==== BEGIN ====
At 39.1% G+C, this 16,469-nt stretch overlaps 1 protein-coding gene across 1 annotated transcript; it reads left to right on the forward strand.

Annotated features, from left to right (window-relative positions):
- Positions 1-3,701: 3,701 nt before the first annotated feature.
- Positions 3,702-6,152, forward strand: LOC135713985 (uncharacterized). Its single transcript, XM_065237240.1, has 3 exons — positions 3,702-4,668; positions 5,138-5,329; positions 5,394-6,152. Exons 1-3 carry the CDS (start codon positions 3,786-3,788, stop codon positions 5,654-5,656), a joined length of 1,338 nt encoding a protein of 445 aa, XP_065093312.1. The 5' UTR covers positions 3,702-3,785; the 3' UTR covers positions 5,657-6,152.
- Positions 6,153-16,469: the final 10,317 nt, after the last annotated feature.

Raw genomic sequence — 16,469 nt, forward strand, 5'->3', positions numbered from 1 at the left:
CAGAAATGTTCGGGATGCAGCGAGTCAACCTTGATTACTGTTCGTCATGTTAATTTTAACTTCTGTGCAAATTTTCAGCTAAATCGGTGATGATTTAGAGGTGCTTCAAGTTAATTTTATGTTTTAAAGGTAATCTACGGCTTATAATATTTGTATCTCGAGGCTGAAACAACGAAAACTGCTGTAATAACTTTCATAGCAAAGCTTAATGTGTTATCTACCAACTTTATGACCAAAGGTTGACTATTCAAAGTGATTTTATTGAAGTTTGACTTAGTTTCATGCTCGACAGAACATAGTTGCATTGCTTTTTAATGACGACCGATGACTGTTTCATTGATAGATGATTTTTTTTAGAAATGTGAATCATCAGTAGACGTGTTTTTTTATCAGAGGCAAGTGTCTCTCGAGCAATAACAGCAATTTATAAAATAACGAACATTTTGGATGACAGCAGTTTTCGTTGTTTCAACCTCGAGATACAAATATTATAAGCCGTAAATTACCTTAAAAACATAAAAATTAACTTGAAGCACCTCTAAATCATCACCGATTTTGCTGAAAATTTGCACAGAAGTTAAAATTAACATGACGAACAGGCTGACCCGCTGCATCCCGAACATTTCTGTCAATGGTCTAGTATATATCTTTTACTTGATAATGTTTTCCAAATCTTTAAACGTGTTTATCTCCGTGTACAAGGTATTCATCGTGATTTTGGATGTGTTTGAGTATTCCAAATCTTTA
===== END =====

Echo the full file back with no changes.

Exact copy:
At 39.1% G+C, this 16,469-nt stretch overlaps 1 protein-coding gene across 1 annotated transcript; it reads left to right on the forward strand.

Annotated features, from left to right (window-relative positions):
- Positions 1-3,701: 3,701 nt before the first annotated feature.
- Positions 3,702-6,152, forward strand: LOC135713985 (uncharacterized). Its single transcript, XM_065237240.1, has 3 exons — positions 3,702-4,668; positions 5,138-5,329; positions 5,394-6,152. Exons 1-3 carry the CDS (start codon positions 3,786-3,788, stop codon positions 5,654-5,656), a joined length of 1,338 nt encoding a protein of 445 aa, XP_065093312.1. The 5' UTR covers positions 3,702-3,785; the 3' UTR covers positions 5,657-6,152.
- Positions 6,153-16,469: the final 10,317 nt, after the last annotated feature.

Raw genomic sequence — 16,469 nt, forward strand, 5'->3', positions numbered from 1 at the left:
CAGAAATGTTCGGGATGCAGCGAGTCAACCTTGATTACTGTTCGTCATGTTAATTTTAACTTCTGTGCAAATTTTCAGCTAAATCGGTGATGATTTAGAGGTGCTTCAAGTTAATTTTATGTTTTAAAGGTAATCTACGGCTTATAATATTTGTATCTCGAGGCTGAAACAACGAAAACTGCTGTAATAACTTTCATAGCAAAGCTTAATGTGTTATCTACCAACTTTATGACCAAAGGTTGACTATTCAAAGTGATTTTATTGAAGTTTGACTTAGTTTCATGCTCGACAGAACATAGTTGCATTGCTTTTTAATGACGACCGATGACTGTTTCATTGATAGATGATTTTTTTTAGAAATGTGAATCATCAGTAGACGTGTTTTTTTATCAGAGGCAAGTGTCTCTCGAGCAATAACAGCAATTTATAAAATAACGAACATTTTGGATGACAGCAGTTTTCGTTGTTTCAACCTCGAGATACAAATATTATAAGCCGTAAATTACCTTAAAAACATAAAAATTAACTTGAAGCACCTCTAAATCATCACCGATTTTGCTGAAAATTTGCACAGAAGTTAAAATTAACATGACGAACAGGCTGACCCGCTGCATCCCGAACATTTCTGTCAATGGTCTAGTATATATCTTTTACTTGATAATGTTTTCCAAATCTTTAAACGTGTTTATCTCCGTGTACAAGGTATTCATCGTGATTTTGGATGTGTTTGAGTATTCCAAATCTTTA